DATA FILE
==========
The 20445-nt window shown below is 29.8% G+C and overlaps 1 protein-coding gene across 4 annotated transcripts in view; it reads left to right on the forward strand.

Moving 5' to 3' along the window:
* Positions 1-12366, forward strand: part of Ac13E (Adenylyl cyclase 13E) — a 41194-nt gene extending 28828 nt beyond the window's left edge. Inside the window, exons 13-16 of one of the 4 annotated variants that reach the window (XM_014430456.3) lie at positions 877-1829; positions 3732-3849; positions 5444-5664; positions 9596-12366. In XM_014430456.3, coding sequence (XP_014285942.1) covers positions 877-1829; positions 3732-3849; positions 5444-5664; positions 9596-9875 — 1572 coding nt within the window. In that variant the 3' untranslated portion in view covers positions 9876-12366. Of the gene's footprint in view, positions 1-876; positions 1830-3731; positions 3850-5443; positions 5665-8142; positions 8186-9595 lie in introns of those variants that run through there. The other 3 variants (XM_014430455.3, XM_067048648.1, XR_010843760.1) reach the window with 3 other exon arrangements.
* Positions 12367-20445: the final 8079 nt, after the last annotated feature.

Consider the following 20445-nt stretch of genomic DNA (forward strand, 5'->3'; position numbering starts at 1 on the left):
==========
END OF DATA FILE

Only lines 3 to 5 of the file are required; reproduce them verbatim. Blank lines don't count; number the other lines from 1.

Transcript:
* Positions 1-12366, forward strand: part of Ac13E (Adenylyl cyclase 13E) — a 41194-nt gene extending 28828 nt beyond the window's left edge. Inside the window, exons 13-16 of one of the 4 annotated variants that reach the window (XM_014430456.3) lie at positions 877-1829; positions 3732-3849; positions 5444-5664; positions 9596-12366. In XM_014430456.3, coding sequence (XP_014285942.1) covers positions 877-1829; positions 3732-3849; positions 5444-5664; positions 9596-9875 — 1572 coding nt within the window. In that variant the 3' untranslated portion in view covers positions 9876-12366. Of the gene's footprint in view, positions 1-876; positions 1830-3731; positions 3850-5443; positions 5665-8142; positions 8186-9595 lie in introns of those variants that run through there. The other 3 variants (XM_014430455.3, XM_067048648.1, XR_010843760.1) reach the window with 3 other exon arrangements.
* Positions 12367-20445: the final 8079 nt, after the last annotated feature.

Consider the following 20445-nt stretch of genomic DNA (forward strand, 5'->3'; position numbering starts at 1 on the left):